Purpose ? This research suggests that understanding problem behaviours through a cultural lens may offer multifarious layers of insight and provide opportunities for more effective intervention than the classical psychological perspective and cognitive models. The paper aims to discuss these issues. Design/methodology/approach ? In this ethnographic study of a deprived community in North West England, physical activity behaviours were researched through participant observation. Field notes were analysed using retroductive reasoning, with Bourdieu?s ?habitus? as a theoretical framework to guide a cultural understanding. Findings ? This approach led to the identification of cultural mechanisms which influenced the observed lack of physical activity, and which would have been difficult to identify with a psychological theoretical base. These included a lack of perspective, participation and control. These mechanisms led to the observed preoccupations with family survival, withdrawal and fantasy, instant pleasure and image management. Practical implications ? This paper argues that the identification of these mechanisms through culturally grounded analysis suggests that cognitive models are limited in scope and that the simple ?marketing exchange? and favoured social marketing 4Ps approach is unlikely to make a significant impact on behaviour. Originality/value ? Social marketers tend to rely on overtly cognitive models to underpin their audience research and intervention planning, and in alignment with the field?s definition, social marketing interventions tend to rely on the voluntary engagement of the target audience in the ?exchange? or marketing offer. In contrast, this research suggests culture change is a logical intervention approach, but it would contravene the existing definition of social marketing.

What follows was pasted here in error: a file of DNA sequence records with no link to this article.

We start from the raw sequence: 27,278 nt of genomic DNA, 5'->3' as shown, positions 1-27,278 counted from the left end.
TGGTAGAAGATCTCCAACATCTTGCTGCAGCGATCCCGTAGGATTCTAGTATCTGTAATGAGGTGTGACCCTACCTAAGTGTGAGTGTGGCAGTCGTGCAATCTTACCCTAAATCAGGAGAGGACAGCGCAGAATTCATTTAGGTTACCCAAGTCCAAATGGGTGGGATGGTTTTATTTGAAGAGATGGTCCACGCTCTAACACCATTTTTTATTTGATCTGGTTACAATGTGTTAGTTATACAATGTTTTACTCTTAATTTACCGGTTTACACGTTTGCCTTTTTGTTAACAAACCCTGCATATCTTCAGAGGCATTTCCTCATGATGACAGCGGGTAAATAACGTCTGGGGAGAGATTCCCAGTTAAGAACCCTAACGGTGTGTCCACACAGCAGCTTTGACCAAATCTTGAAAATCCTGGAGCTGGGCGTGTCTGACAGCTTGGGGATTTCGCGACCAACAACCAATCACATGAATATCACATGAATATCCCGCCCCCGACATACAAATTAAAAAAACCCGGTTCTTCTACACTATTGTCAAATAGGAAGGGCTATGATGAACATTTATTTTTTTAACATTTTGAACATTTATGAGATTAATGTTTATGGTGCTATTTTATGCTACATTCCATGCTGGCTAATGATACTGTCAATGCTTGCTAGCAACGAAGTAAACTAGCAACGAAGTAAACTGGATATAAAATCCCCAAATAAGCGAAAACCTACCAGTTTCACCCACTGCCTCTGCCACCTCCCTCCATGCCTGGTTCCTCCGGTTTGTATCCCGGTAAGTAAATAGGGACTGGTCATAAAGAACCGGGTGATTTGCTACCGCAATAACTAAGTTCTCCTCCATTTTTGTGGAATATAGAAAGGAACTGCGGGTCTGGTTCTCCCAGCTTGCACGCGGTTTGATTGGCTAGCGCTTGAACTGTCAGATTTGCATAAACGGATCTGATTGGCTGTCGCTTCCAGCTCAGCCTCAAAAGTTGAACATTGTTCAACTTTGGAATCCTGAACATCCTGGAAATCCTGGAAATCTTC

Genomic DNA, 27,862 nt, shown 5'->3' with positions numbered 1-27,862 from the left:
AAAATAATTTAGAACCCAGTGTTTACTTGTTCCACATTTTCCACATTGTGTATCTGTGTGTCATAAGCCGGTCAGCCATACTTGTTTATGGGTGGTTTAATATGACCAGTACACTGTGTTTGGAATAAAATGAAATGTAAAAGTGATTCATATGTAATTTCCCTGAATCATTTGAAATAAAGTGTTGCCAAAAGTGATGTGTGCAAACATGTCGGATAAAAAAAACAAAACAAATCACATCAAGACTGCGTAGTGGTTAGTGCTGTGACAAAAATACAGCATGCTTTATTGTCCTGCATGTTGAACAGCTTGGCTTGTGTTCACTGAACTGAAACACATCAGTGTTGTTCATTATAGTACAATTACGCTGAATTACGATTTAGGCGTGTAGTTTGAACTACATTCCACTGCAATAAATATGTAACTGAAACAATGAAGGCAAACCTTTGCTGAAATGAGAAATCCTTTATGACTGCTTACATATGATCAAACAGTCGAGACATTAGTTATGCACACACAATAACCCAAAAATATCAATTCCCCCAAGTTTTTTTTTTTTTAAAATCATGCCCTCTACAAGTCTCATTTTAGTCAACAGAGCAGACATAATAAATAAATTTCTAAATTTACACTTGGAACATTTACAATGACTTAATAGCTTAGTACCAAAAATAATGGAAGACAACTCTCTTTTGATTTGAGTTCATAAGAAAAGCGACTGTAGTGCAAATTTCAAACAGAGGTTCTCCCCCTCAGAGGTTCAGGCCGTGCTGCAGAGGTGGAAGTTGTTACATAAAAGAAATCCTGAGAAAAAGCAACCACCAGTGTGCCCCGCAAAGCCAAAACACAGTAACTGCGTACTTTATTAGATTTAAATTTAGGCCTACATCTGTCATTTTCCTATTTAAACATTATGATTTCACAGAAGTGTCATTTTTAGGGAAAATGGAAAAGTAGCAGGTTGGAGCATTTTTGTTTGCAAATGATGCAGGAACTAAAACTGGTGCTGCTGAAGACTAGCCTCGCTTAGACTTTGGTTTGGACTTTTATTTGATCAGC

|Number of pages||20|
|Journal||Journal of Social Marketing|
|Publication status||Published - 2013|
Bibliographical noteThis won the Journal of Social Marketing Highly Commended Paper Award for 2014.
- social marketing, culture, ethnography, habitus, social class